You also want to combine capitalized and lowercase letters, numbers, and symbols. 

There are several password generators online that you can use to create completely random strings of characters with no ties to your life or hobbies. 

Never share your passwords. Do not write them down on sticky notes where they can be lost, stolen, or photographed.

With so many random passwords, it is challenging to memorize them all. Thankfully, reputable password manager accounts allow you to store your credentials safely. Do your research carefully to select a manager with a reputation for tight security.

Recognize and report phishing

Phishing has always been a hugely popular tactic among hackers. While the days of Nigerian princes and fraudulent scam emails aren’t in the rearview yet, many of today’s phishing campaigns are so sophisticated and well designed that they can be nearly impossible to spot. With drag-and-drop services and dark web platforms making it easy for someone with no hacking experience to launch an attack, it’s no wonder this tried and true methodology remains a persistent cybersecurity threat.

All it takes is one click on a malicious link to bring an entire organization to its knees, so people must raise their awareness of the dangers potentially lurking in their inboxes.

Cybercriminals are continually evolving their strategies to keep pace with people’s knowledge. They know how to prey upon those they feel most likely to open an explosive email casually. While there are some consistent things to remember when spotting a phishing attempt, regularly updated education is the best defense against such an attack.

In keeping with the month’s purpose, awareness is key to preventing a phishing attack.

Update your software

This year’s Cybersecurity Awareness Month sheds light on the fact that modern lives are packed with software. From the operating system on your phone to the inner workings of your smart TV or game console, these complex electronics enrich our lives and provide criminals with how to affect them. 

Software that is not regularly updated is often full of vulnerabilities that hackers can exploit for nefarious purposes. People tend to neglect regular updates, so criminals constantly scan for unpatched programs and platforms.

The best way to keep your systems locked down is to employ automatic updates. This way, your software is refreshed as soon as a developer pushes out a new patch or modification. This gives you peace of mind while not requiring you to actively check and monitor all of your software. In turn, developers are always bolstering their products’ security by rolling out regular defensive updates.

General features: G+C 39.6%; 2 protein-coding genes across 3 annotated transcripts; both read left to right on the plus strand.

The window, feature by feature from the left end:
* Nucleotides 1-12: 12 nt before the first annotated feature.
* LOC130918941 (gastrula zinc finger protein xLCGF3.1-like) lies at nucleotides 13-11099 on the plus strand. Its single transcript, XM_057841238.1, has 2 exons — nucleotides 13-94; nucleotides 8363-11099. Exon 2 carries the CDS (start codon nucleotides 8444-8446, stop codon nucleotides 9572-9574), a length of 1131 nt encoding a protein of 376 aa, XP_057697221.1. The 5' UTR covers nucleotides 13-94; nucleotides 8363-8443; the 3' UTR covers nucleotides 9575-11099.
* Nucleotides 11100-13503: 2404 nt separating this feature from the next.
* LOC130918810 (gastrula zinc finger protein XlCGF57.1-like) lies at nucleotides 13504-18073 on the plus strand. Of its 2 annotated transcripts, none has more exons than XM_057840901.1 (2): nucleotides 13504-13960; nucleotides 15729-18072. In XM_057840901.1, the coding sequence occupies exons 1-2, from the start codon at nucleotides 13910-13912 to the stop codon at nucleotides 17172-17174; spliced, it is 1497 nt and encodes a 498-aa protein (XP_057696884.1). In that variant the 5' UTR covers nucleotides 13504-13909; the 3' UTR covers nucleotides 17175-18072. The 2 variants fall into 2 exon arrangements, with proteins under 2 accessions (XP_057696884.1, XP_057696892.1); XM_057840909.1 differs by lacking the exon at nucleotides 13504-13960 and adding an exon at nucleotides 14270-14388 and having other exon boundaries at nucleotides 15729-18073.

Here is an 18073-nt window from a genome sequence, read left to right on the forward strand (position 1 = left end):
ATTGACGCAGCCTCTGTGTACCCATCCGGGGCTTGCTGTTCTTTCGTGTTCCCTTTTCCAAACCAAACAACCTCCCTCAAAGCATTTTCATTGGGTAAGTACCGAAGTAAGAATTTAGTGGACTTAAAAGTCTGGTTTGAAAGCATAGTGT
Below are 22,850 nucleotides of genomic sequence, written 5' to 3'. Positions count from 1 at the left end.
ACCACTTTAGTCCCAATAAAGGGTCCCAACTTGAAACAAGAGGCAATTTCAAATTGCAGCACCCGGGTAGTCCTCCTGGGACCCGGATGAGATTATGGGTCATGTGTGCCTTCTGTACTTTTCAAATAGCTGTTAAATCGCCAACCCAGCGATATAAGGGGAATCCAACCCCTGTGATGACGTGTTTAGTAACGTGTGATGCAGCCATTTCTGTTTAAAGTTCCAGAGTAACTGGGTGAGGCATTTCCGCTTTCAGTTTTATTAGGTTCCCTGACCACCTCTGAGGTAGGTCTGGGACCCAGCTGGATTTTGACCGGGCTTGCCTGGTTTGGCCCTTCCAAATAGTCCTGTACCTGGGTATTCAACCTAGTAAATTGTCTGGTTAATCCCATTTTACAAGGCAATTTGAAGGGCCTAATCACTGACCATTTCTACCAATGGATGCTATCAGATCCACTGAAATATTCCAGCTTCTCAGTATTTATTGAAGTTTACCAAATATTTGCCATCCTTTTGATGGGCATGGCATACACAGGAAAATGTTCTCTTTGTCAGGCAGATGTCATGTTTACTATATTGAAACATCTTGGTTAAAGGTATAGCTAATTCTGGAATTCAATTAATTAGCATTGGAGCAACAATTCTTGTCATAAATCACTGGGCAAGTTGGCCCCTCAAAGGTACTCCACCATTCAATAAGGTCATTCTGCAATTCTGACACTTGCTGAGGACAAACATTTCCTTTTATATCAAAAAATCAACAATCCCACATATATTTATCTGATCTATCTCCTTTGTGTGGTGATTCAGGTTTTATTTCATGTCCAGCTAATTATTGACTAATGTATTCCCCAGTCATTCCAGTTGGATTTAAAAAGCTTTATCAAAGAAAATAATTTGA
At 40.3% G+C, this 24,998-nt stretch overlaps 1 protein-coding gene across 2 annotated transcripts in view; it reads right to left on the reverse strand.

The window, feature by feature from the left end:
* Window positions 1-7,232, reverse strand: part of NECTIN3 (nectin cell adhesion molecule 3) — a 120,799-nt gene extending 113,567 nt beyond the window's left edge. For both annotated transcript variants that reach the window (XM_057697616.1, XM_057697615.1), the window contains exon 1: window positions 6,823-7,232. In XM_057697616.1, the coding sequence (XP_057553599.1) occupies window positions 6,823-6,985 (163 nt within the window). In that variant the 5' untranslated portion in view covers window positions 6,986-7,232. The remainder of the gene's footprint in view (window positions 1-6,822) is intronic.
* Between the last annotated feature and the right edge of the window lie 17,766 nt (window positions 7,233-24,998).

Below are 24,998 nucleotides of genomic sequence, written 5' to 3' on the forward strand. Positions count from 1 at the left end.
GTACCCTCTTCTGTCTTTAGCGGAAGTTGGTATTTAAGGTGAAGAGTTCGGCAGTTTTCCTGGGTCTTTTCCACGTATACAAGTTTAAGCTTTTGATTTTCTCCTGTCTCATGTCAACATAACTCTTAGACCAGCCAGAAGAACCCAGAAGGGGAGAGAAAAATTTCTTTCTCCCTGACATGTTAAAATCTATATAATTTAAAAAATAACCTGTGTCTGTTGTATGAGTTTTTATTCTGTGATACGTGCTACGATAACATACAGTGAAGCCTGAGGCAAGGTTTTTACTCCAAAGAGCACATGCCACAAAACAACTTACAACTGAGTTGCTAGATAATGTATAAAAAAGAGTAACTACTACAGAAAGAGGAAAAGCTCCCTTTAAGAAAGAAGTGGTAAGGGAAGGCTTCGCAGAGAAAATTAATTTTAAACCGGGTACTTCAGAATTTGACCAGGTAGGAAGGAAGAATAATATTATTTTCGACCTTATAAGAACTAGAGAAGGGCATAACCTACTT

However, automatic updates are not standard across all programs, so due diligence is required in some cases. For software that does not update on its own, check weekly with the publisher to see if any updates have been issued. Download and install accordingly.

Cybersecurity Awareness Month starts with everyone

Cybersecurity is challenging to achieve. Not only due to its perceived complexity but also because all it takes is one lapse by an individual to invalidate the efforts made by hundreds or thousands of others. Because of this, it’s essential to understand that online safety is a team effort.

This year’s theme acknowledges that cybersecurity may feel exclusive to coding, software, algorithms, and viruses, but it’s really about people. The only way to strengthen security across the board is to create a grassroots understanding of its basics and instill the simple truth that we are all in this together.

Check out the National Cybersecurity Alliance official website for more information about Cybersecurity Awareness Month.

Derek Walborn
Derek Walborn
Derek Walborn is a freelance research-based technical writer. He has worked as a content QA analyst for AT&T and Pernod Ricard.

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Cybersecurity Awareness Month October 2022